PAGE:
See the Clothing That Shows How Bad Smog Is in Your Neighborhood
The sneaky thing about dirty air is that we inhale it all the time, even when we don’t realize it. Sure, a thick plume of grayish-black exhaust spewing from the tailpipe of an old car driving by provides a momentary visual reminder. But unless folks have an asthma attack or constantly walk around with an app that displays hyper-local air quality, it’s easy to forget that air pollution can kill.
Perhaps in the future, our clothing will remind us—and the people around us—just how much air pollution we’re being exposed to. That’s the idea behind the Human Sensor, a set of high-tech garments that light up and change color depending on the air quality around the people wearing them. The project will make its debut on July 23 with live models donning the futuristic-looking outfits as they walk the streets of the birthplace of the industrial revolution: Manchester, England.
“If the air quality is poor, this is displayed to the wearer but also to people in the nearby vicinity,” the project’s creator, London-based technologist, designer, and artist Kasia Molga, wrote in an email to TakePart.
“My aim is to empower people to get involved with the very real problems with air pollution, and to put pressure on governments and policy makers for more accessible information, and new solutions. We need to ensure that what we are breathing will not harm us or future generations,” she wrote.
Molga spent the past year designing the Human Sensor in collaboration with researchers at King’s College London and Invisible Dust, a U.K.-based nonprofit that commissions scientists and artists to create work that turns a spotlight on the environment. “We decided to launch in Manchester because it is the 2016 European City of Science and there’s a huge festival happening there, which we are part of,” Molga explained.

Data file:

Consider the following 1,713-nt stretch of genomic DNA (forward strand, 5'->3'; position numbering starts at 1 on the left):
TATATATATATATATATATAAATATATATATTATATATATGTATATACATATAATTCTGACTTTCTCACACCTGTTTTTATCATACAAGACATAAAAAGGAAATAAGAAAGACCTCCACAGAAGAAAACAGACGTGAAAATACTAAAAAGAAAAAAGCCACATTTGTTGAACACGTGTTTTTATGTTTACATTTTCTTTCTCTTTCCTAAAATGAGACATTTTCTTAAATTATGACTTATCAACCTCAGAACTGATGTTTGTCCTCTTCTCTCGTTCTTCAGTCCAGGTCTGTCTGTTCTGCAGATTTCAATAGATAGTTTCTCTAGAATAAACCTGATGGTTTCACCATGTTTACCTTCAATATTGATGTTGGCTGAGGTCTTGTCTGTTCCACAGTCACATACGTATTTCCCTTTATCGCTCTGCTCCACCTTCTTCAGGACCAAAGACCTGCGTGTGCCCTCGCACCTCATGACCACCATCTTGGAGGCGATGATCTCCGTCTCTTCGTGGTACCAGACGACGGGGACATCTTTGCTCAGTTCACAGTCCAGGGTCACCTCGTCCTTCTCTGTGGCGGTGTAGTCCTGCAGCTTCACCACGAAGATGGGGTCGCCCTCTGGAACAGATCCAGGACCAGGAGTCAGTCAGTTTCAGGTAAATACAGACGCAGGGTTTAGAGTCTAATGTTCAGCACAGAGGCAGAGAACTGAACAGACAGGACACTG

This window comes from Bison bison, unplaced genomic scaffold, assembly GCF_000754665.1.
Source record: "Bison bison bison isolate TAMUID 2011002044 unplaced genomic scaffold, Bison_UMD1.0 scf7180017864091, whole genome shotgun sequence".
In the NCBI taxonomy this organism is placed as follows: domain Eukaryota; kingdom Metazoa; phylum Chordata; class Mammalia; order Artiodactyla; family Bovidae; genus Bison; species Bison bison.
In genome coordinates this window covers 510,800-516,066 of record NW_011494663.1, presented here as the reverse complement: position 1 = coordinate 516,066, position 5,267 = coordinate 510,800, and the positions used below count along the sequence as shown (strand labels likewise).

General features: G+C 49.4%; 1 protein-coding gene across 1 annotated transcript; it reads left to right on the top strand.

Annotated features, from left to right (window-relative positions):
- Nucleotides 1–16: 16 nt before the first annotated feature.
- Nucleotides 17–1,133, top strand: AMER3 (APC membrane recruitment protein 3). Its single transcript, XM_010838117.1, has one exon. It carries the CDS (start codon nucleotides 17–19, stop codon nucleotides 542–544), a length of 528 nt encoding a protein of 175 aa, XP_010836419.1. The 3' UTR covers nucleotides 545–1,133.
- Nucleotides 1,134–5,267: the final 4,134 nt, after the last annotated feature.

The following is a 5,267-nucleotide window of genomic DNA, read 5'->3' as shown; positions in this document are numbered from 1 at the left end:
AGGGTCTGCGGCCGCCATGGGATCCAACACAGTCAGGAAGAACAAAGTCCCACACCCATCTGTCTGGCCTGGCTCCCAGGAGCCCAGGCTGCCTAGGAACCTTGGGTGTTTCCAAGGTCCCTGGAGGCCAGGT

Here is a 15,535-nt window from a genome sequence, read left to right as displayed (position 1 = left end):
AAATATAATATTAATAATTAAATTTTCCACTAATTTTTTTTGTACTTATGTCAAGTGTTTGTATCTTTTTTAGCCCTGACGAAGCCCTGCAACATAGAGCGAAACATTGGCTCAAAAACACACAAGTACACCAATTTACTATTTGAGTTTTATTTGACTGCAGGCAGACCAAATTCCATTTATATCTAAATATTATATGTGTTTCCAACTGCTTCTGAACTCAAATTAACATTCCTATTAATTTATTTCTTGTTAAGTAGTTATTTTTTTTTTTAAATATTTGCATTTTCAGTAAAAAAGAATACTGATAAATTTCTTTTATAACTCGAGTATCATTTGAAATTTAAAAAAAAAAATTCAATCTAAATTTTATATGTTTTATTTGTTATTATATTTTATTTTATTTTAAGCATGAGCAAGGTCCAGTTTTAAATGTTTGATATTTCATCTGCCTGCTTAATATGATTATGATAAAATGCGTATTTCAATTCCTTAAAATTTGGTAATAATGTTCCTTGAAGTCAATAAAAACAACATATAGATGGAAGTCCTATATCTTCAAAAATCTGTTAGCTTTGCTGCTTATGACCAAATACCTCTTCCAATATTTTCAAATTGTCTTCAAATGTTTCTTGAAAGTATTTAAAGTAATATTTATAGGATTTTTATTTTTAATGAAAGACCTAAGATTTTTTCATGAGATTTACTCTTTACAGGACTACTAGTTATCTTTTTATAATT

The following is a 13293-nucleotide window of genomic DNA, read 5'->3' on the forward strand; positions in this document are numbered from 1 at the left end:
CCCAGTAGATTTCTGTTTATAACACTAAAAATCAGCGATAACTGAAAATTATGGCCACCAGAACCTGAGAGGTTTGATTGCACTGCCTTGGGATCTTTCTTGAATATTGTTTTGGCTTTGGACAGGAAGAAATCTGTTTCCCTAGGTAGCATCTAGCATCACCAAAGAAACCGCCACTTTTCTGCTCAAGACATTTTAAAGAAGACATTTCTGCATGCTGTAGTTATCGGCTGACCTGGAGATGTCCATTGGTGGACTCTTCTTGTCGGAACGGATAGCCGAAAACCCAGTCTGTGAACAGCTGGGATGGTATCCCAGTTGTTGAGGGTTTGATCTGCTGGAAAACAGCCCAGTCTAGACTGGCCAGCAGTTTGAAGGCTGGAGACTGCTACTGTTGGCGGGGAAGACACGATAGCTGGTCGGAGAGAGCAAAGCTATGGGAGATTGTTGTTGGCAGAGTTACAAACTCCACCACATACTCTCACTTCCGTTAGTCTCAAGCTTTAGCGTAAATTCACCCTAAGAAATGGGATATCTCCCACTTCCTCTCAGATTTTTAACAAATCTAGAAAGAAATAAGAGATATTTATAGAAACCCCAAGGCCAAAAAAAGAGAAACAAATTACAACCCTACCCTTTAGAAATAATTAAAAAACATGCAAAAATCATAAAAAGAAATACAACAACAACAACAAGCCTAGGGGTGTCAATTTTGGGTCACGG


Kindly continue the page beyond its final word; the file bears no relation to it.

As seen in the video below, when the models take to Manchester’s streets, the sensors sewn onto their garments and face masks will be activated when they breathe. “The result is that LED lights embedded in the wearable react (fade in and out) to the rhythm of breath of the wearer, making the ephemeral and intimate act of breathing visible,” Molga wrote. A mini Raspberry Pi computer embedded in the garments serves as a hub for the air quality data.
“The data dictates what is happening with the display on the wearable,” she wrote. Air that is clean causes the garment to light up white and blue, but when a vehicle spewing particulate matter drives by, levels of air pollution increase. “Almost all lights turn red, the more pollution—the greater number of flashing red spots—all reacting all the time to the rhythm of breath.” Real-time geolocated data from the garments will be transmitted to a website created for the project and displayed on billboards around Manchester.
But the project is personal for Molga too.
“I realized that as an asthma sufferer I am way more sensitive to air quality than other people. This was the beginning of the idea—my body’s sensitivity as an environmental indicator for poor air quality,” she wrote. “I was suddenly able to see myself and other asthma/COPD sufferers as ‘superheroes’ because of our special ability to detect airborne compounds and chemicals that are bad for us—much faster than ‘healthy’ people.”
Along with causing asthma attacks, air pollution kills as many as 8.2 million people around the world each year, according to the World Health Organization. Although people read news stories about how the Eiffel Tower is sometimes not visible because of smog or how dangerous it is to breathe in the exhaust on Oxford Street in London, Molga wrote that it’s tough for the average person “to know what we can do to change the situation.”
Being able to see the problem is a first step, so using art and design to raise awareness about air pollution “will ultimately help to create a paradigm shift in society, forging new ways of thinking about the environment,” she wrote.
“I hope people will have an increased awareness of the air we breathe—what we are taking in every day, how it affects our bodies and our health, and how we can change our behavior to ensure that clean air is available to everyone.”